Evasive Maneuvers

Euphemisms old and new

2012 Meets Mr. Mayhem

2012, the year of the Mayan non-pocalypse, has passed away, joined the heavenly choir, bit the big one, bought the farm, joined the heavenly choir, taken a dirt nap, joined the majority, and croaked.

Let's bury it with terms of an appropriate nature: euphemisms for death. The following death-related terms aren't as common as kick the bucket, but they are useful ways to dodge the most depressing, dismal, and therefore dodge-worthy topic of all.

meeting Mr. Mayhem

In 2012, one of my favorite TV shows was Sons of Anarchy, the violent saga of a gun-running motorcycle club that doubles as a Hamlet-inspired family drama. Club members frequently betray and murder each other, and sometimes those dirty deeds are discovered, brought to the club's table, and debated parliamentary-style. A member can be voted out, and an ex-member can be murdered if there's a unanimous vote. That bloody decision is discussed with a memorable phrase: "All in favor of Frankie Diamonds meeting Mr. Mayhem?" In other words: "All in favor of killing Frankie Diamonds?" Presumably, this euphemism is a psychological buffer, as well as a precaution against listening devices or rats. I love this alliterative term and think it should be adopted by many organizations, from the Elks Club to your local knitting circle.

ending the subject's reanimated state

I've also been absorbed in The Walking Dead. This zombie show — which mows down showrunners as callously as zombies — recently introduced a post-apocalypse community called Woodbury, led by a whacko who calls himself the Governor. (If whacko sounds like a harsh term, bear in mind the Governor keeps severed heads in fish tanks.) Anyhoo, the Governor also keeps his zombified daughter alive, presumably hoping to cure her at some point. To that end, he had a guy named Milton doing experiments with people who were near-death to see if they retained any identity or memories once they turned zombie. In a memorable episode, Milton had sharpshooter Andrea on hand, waiting for some poor guy's death and zombification. Milton — a dweebish schlub — quaveringly told Andrea that once the experiment was over, "I need you to end the subject's reanimated state." So this is another term for kill, or perhaps slay is a better translation. I wonder if Buffy the Reanimated State Ender would have been as successful.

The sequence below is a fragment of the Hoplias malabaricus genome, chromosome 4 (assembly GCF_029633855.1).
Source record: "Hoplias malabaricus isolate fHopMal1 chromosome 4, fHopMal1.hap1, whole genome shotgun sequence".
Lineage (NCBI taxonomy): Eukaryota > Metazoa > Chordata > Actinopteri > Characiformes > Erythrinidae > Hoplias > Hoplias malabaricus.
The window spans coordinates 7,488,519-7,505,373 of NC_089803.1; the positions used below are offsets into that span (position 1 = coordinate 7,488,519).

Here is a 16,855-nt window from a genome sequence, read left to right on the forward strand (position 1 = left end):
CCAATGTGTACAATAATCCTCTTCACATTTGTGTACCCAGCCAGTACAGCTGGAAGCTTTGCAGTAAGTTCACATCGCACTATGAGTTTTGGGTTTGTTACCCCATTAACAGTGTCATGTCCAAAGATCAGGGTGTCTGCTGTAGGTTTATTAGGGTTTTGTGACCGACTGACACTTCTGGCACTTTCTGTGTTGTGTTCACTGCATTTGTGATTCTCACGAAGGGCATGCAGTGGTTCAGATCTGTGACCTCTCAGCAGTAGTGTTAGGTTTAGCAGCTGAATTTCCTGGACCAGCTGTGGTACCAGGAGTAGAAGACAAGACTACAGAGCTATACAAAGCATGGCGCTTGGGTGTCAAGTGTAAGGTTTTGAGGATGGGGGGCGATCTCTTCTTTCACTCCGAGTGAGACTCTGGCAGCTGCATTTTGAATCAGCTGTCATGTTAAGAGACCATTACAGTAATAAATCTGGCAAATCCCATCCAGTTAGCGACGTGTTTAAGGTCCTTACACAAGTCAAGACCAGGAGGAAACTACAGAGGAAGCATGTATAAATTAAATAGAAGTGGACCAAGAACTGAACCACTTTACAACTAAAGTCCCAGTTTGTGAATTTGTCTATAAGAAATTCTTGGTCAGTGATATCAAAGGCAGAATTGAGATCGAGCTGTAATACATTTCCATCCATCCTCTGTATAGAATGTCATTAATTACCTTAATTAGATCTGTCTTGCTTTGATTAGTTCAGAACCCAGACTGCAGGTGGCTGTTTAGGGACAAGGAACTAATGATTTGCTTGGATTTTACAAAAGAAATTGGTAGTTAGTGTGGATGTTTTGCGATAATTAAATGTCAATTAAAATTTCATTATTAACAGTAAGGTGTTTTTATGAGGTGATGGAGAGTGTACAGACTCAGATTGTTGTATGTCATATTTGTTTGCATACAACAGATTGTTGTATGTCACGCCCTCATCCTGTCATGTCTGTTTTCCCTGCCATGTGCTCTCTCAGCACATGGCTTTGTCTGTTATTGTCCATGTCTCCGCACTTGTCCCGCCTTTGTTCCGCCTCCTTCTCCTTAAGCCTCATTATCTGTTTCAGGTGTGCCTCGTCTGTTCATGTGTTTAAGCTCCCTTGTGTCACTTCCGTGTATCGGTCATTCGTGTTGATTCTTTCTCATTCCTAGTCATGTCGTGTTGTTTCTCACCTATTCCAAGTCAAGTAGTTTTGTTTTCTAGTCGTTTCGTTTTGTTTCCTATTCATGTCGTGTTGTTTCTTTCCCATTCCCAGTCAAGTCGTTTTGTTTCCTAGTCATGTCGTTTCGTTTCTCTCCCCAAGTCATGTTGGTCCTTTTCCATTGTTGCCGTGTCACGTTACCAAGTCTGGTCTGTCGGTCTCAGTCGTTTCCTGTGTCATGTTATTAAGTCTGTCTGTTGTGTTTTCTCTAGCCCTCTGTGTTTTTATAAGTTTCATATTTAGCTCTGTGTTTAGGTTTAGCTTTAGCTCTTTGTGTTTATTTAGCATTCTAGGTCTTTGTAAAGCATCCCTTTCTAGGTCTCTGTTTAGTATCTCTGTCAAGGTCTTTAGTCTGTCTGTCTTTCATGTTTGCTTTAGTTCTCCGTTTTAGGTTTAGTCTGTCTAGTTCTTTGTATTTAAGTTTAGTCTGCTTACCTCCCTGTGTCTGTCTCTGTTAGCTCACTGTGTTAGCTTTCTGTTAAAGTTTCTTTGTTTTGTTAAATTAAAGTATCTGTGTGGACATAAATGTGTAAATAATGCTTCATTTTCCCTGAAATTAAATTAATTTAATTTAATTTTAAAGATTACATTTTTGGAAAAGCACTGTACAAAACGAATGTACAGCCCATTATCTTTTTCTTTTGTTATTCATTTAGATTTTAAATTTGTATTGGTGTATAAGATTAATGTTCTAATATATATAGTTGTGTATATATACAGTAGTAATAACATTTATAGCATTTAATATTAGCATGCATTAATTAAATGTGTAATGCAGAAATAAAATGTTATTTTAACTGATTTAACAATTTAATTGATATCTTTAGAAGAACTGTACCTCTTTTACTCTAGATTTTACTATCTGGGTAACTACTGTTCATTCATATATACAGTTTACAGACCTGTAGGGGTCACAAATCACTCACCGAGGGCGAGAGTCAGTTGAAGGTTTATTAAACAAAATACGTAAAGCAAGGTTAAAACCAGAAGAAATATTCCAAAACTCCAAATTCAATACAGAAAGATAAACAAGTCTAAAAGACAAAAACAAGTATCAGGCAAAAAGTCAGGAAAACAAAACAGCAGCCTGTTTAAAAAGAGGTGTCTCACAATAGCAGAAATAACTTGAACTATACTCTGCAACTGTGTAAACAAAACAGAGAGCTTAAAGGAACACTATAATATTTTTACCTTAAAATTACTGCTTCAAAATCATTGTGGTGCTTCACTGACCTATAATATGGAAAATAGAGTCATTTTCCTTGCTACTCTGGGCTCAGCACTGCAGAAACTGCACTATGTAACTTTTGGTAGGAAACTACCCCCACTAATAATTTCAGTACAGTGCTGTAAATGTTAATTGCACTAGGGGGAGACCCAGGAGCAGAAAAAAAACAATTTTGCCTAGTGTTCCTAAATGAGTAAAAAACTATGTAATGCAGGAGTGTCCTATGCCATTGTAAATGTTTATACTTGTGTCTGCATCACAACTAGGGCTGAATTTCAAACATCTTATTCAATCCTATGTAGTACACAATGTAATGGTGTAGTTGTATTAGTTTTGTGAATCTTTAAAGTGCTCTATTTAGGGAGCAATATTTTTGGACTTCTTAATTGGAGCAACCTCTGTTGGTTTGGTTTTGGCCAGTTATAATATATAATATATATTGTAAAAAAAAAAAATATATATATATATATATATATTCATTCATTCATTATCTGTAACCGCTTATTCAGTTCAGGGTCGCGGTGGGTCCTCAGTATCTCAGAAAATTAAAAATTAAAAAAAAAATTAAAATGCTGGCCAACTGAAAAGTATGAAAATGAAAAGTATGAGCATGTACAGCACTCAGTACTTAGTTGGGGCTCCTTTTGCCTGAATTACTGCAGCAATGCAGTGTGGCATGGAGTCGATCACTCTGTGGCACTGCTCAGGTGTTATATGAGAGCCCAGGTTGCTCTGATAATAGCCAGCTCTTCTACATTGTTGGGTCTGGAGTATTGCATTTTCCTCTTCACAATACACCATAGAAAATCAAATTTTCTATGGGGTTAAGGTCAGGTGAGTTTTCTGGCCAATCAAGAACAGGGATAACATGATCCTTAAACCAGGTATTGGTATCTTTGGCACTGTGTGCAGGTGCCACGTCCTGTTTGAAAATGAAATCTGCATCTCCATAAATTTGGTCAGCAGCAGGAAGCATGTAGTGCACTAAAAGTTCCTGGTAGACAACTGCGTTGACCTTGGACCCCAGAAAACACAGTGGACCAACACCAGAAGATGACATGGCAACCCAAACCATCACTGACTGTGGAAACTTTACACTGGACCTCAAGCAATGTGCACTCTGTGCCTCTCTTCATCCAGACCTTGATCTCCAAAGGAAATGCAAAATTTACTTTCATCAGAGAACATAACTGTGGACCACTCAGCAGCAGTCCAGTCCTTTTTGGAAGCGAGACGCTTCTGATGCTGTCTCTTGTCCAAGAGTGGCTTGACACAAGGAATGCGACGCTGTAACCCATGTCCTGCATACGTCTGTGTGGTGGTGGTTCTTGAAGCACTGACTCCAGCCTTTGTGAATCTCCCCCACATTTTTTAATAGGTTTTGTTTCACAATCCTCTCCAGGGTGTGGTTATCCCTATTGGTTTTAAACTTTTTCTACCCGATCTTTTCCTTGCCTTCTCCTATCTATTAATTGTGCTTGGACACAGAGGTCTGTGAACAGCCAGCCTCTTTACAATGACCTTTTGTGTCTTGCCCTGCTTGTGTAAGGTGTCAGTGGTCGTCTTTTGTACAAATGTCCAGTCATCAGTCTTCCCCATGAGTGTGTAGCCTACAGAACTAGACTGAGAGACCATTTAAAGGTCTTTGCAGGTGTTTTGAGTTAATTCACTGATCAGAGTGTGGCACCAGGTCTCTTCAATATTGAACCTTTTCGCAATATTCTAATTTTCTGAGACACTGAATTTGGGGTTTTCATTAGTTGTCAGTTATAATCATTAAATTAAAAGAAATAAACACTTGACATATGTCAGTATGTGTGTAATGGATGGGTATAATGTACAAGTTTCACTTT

I saw movies this year too, and while I didn't dig Looper quite as much as Argo and Skyfall, its title did provide a euphemistic term. The word looper has had a few uses over the years, including an aeronautical one that's explained in an Oxford English Dictionary definition so circular it almost demonstrates the term: "One who loops the loop, or who has done so; a machine specially adapted for looping the loop." Green's Dictionary of Slang has examples of looper meaning a bullet, a punch, and (not surprisingly) a crazy person. In Looper, the term has a darker meaning: assassin. Specifically, it's a kind of assassin who kills folks sent backwards in time by time-traveling mafia guys. Eventually, one of the looper's victims is his own future self, thus completing the loop and inspiring the name. I had never considered the possibility of murdering my future self until this movie, so I guess I should thank director/writer Rian Johnson for inspiring my new retirement plan.

dark tourism

During the times I've visited Dallas, I've gained a little insight into this term. If you've never been, downtown Dallas feels like more of a memorial than a downtown area, with landmarks and memorials of the JFK assassination everywhere. That's not my cup of tea, but I can somewhat fathom the weird, train wreck-ish appeal of dark tourism, which Paul McFedries defines on Word Spy as "Tourism that involves travelling to places associated with death, destruction, or a horrific event." In this case, dark is a euphemism for death-obsessed and kinda creepy.